Shiny Shelf


By Jim Smith on 29 September 2010

‘Bella’, which receives its UK release this week, is not a new film. It was produced three or four years ago and has already been released in the USA and exhibited at international film festivals. It’s the story of three people who work in a Mexican restaurant in New York City and how their lives change over the course of a single day. One is Nina (Tammy Blanchard) a waitress who has just discovered that she is pregnant after a one night stand. One is Jose (Eduardo Verastegui), a former football prodigy haunted by a car crash in which his actions led to the death of a little girl and the other is Manny (Manny Perez), the footballer’s brother, an arrogant and aggressive fellow with issues of his own, including something of a Napoleon ┬ácomplex.

As we wander around New York, and then later up to New Jersey with these three people, encountering the rest of of Manny and Jose’s family along the way, there’s a great deal of soul searching over the unresolved issues in these characters’ lives. While the issues are neither unique nor universal, it’s doesn’t really the film’s seem to be the film’s intent to make them either.

(It would be possible, should you wish, to read what American politics disingenuously calls a “pro-life” position into the film’s conclusion, but this would be grossly irresponsible.) This is a story about three people and their impact on each other, rather than “Everyman”. Or indeed “Everywoman”.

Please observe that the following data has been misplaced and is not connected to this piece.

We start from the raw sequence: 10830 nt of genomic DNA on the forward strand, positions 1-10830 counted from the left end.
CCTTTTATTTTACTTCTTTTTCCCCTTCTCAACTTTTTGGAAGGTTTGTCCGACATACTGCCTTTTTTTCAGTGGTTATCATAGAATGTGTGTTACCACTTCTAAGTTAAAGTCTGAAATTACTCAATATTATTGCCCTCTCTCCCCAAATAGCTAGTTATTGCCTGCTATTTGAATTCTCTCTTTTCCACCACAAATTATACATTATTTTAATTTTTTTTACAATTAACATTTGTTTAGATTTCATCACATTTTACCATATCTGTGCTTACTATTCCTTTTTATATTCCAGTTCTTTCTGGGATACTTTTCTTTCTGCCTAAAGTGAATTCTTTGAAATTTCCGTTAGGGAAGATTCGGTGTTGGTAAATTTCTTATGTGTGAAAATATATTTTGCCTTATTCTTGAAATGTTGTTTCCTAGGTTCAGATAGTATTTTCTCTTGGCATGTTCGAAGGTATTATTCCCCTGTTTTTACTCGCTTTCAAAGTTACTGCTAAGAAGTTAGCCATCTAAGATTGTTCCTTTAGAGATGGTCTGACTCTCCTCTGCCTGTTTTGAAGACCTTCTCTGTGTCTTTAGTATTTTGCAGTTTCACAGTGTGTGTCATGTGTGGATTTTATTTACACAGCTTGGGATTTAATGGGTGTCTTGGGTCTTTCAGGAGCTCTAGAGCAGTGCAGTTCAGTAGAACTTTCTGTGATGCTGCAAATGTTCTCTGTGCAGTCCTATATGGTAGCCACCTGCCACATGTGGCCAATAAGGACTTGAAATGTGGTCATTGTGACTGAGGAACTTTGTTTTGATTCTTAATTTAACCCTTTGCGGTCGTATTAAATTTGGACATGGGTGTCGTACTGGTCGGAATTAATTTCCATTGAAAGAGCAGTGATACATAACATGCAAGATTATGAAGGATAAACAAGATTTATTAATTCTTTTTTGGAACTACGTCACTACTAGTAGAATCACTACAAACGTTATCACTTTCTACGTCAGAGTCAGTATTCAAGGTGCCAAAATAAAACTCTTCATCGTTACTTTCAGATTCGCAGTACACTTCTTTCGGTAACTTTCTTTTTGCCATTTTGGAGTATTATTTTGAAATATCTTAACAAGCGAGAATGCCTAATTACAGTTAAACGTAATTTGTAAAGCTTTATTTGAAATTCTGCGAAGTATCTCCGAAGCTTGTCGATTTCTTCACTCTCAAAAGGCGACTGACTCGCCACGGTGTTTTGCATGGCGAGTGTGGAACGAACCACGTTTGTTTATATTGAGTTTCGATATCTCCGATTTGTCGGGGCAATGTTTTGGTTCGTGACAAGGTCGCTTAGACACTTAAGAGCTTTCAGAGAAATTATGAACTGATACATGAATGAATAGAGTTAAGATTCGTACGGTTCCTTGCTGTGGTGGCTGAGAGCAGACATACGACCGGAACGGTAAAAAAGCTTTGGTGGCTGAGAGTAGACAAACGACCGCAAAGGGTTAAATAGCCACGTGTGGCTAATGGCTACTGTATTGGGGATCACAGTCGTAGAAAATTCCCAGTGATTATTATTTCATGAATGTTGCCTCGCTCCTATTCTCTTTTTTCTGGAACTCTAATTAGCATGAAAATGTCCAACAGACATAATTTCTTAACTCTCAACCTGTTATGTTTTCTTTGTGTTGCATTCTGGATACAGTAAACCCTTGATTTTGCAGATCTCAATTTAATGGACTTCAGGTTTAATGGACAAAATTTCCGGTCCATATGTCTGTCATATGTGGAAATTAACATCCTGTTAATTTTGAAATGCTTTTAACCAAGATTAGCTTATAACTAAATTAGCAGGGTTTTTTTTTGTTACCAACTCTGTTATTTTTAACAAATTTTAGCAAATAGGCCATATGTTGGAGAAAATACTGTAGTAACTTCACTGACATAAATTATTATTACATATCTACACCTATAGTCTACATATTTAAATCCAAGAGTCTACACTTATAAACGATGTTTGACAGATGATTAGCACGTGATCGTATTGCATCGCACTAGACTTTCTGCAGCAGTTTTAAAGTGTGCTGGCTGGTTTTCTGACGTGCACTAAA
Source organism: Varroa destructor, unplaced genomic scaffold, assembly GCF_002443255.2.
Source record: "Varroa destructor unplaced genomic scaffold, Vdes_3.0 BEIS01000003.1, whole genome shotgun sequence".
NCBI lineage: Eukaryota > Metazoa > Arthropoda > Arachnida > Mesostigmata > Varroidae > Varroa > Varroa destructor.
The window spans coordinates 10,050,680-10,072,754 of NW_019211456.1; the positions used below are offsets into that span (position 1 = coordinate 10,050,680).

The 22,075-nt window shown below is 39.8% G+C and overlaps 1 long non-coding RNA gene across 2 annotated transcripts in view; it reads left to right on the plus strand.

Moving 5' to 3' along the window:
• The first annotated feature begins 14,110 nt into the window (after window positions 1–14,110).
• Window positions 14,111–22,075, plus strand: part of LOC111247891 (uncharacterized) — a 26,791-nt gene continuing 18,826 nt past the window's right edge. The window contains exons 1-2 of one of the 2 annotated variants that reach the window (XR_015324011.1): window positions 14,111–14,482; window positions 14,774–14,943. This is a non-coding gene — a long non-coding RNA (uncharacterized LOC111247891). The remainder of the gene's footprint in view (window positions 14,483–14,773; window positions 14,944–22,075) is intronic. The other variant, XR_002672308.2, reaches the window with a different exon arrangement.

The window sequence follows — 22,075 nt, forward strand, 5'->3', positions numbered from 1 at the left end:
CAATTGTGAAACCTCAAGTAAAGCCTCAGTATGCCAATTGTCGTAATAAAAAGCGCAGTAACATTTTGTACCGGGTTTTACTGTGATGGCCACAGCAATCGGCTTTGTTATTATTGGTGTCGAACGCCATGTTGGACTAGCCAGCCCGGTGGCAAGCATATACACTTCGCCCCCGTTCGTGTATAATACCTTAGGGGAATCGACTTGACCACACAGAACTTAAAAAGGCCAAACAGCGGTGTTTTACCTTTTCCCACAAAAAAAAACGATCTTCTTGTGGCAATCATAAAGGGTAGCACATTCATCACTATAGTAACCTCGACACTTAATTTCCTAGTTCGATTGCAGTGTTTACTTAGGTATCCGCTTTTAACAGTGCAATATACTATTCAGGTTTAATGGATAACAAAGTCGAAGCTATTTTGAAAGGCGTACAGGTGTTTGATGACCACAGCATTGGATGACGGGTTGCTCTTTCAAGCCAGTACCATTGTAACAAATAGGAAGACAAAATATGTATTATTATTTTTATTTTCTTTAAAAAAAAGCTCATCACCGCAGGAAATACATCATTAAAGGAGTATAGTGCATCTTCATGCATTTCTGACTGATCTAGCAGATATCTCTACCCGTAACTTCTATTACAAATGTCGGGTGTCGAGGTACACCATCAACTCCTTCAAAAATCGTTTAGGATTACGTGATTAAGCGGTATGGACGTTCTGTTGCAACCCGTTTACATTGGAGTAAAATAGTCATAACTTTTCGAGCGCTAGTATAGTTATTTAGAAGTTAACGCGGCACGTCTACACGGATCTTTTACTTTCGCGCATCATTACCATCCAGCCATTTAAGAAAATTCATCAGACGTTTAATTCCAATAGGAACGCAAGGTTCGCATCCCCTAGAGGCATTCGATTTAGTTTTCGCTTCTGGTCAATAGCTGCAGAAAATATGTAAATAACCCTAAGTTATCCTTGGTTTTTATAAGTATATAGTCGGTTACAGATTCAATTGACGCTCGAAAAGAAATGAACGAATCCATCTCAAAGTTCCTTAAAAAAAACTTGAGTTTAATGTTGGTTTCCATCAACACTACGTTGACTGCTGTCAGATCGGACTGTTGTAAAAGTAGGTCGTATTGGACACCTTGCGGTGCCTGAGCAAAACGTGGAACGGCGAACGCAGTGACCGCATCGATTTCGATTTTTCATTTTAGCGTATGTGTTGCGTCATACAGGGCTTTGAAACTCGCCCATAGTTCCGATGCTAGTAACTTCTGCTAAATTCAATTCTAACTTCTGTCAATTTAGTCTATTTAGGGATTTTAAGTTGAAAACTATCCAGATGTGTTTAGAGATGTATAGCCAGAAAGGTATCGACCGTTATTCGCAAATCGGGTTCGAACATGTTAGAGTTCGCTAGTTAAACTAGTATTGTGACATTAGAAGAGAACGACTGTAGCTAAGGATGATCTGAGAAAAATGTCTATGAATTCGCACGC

‘Bella’ is beautifully photographed by DOP Andrew Cadelago (who is perhaps better known as an animator at Disney); his moving camera complements the actors’ fine, naturalistic performances beautifully and he seems to have an instinct ability to find places where light will fall into his camera at unusual angles, giving us a New York that is both striking it’s grimy reality and oddly picaresque. Writer/Director Alejandro Gomez Monteverde has provided a solid, witty, heartfelt (and multi-lingual!) script for his cast to work with and the central trio seize the opportunities it offers, especially Manny Cruz who has, due to his character being not immediately likeable, a much bigger task engaging the audience’s sympathies.

To call something “charming” is often to patronise it; but ‘Bella’ is charming. It charms you, with its warmth, performances and the honesty of the way it portrays the emotions of its characters. The amount of time its taken to reach the UK should be taken as a condemnation of how difficult it is to get non English language films released even in London, rather than as a negative comment on the movie itself.

‘Bella’ contains no surprises, but it’s a well made, well acted and thoughtful, low key movie for grown ups. Let’s be honest, there aren’t enough of those around at the moment.

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